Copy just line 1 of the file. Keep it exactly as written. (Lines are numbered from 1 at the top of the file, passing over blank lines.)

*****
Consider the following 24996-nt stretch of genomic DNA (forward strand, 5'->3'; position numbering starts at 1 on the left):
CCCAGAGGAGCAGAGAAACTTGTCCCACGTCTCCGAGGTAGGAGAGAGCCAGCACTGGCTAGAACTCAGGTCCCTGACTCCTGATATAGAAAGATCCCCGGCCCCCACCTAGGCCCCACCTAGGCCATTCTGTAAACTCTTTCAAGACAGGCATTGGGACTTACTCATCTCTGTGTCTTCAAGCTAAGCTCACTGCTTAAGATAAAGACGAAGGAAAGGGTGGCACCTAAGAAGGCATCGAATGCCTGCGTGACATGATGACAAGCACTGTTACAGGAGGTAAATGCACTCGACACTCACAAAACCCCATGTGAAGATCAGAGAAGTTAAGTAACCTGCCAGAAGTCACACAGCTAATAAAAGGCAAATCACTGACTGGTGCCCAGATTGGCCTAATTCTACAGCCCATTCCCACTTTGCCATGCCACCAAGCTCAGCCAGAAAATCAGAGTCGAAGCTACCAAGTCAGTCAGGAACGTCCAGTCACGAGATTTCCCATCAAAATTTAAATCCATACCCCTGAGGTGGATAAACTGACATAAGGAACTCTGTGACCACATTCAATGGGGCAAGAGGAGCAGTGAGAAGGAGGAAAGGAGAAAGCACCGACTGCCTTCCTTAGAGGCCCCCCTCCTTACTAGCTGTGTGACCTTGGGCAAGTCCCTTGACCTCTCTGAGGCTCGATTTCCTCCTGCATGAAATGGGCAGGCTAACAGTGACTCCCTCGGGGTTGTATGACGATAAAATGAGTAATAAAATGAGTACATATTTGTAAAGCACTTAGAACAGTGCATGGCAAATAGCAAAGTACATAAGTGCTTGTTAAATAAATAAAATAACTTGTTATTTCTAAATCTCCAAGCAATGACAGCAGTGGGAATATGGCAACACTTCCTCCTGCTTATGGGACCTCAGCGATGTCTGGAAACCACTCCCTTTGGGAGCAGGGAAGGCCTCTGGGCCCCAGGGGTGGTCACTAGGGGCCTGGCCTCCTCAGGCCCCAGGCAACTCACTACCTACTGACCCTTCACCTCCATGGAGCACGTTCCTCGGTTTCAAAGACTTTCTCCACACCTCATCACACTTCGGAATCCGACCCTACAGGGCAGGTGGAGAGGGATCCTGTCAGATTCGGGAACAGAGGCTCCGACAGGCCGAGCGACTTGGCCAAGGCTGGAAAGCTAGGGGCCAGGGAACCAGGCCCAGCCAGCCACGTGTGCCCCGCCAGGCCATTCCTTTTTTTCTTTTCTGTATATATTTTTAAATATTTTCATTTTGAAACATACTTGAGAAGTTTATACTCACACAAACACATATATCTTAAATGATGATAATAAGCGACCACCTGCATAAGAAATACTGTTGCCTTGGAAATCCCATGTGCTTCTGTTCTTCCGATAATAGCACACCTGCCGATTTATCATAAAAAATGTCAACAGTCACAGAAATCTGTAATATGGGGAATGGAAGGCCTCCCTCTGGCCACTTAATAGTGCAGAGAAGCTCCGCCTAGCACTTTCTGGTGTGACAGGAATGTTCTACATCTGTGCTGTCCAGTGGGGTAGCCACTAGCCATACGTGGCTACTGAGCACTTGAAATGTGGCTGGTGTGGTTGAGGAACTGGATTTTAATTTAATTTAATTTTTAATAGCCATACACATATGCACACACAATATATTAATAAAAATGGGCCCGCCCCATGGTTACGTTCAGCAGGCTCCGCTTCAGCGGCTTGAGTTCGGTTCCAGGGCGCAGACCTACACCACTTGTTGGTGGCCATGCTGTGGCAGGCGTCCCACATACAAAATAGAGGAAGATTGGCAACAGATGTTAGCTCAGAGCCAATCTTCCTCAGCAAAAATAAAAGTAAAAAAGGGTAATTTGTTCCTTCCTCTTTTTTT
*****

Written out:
Consider the following 24996-nt stretch of genomic DNA (forward strand, 5'->3'; position numbering starts at 1 on the left):